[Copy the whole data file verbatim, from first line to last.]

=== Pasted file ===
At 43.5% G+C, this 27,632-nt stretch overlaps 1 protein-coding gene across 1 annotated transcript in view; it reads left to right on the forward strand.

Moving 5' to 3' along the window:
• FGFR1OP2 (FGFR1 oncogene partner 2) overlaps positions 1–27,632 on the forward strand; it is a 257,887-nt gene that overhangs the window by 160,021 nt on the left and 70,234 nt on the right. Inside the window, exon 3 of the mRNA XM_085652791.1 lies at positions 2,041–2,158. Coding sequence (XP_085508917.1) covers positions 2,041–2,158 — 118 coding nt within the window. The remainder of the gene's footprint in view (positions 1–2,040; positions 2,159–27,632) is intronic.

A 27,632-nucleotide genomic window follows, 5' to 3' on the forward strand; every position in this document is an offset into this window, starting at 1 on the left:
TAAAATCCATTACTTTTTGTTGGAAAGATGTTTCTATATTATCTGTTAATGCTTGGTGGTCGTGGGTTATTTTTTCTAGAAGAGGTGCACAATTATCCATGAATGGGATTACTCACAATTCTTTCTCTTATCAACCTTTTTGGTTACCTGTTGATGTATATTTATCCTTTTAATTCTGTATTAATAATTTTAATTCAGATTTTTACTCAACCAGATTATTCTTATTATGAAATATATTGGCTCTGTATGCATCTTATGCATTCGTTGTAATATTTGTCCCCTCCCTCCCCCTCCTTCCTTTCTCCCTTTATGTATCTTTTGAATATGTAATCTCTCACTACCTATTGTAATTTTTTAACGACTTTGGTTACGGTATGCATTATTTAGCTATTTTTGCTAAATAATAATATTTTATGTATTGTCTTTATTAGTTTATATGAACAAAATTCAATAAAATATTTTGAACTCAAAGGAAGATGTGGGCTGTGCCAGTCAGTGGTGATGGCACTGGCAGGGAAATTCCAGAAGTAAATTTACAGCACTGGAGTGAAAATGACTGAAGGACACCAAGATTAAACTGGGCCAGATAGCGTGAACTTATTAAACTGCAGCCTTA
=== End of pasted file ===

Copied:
At 43.5% G+C, this 27,632-nt stretch overlaps 1 protein-coding gene across 1 annotated transcript in view; it reads left to right on the forward strand.

Moving 5' to 3' along the window:
• FGFR1OP2 (FGFR1 oncogene partner 2) overlaps positions 1–27,632 on the forward strand; it is a 257,887-nt gene that overhangs the window by 160,021 nt on the left and 70,234 nt on the right. Inside the window, exon 3 of the mRNA XM_085652791.1 lies at positions 2,041–2,158. Coding sequence (XP_085508917.1) covers positions 2,041–2,158 — 118 coding nt within the window. The remainder of the gene's footprint in view (positions 1–2,040; positions 2,159–27,632) is intronic.

A 27,632-nucleotide genomic window follows, 5' to 3' on the forward strand; every position in this document is an offset into this window, starting at 1 on the left:
TAAAATCCATTACTTTTTGTTGGAAAGATGTTTCTATATTATCTGTTAATGCTTGGTGGTCGTGGGTTATTTTTTCTAGAAGAGGTGCACAATTATCCATGAATGGGATTACTCACAATTCTTTCTCTTATCAACCTTTTTGGTTACCTGTTGATGTATATTTATCCTTTTAATTCTGTATTAATAATTTTAATTCAGATTTTTACTCAACCAGATTATTCTTATTATGAAATATATTGGCTCTGTATGCATCTTATGCATTCGTTGTAATATTTGTCCCCTCCCTCCCCCTCCTTCCTTTCTCCCTTTATGTATCTTTTGAATATGTAATCTCTCACTACCTATTGTAATTTTTTAACGACTTTGGTTACGGTATGCATTATTTAGCTATTTTTGCTAAATAATAATATTTTATGTATTGTCTTTATTAGTTTATATGAACAAAATTCAATAAAATATTTTGAACTCAAAGGAAGATGTGGGCTGTGCCAGTCAGTGGTGATGGCACTGGCAGGGAAATTCCAGAAGTAAATTTACAGCACTGGAGTGAAAATGACTGAAGGACACCAAGATTAAACTGGGCCAGATAGCGTGAACTTATTAAACTGCAGCCTTA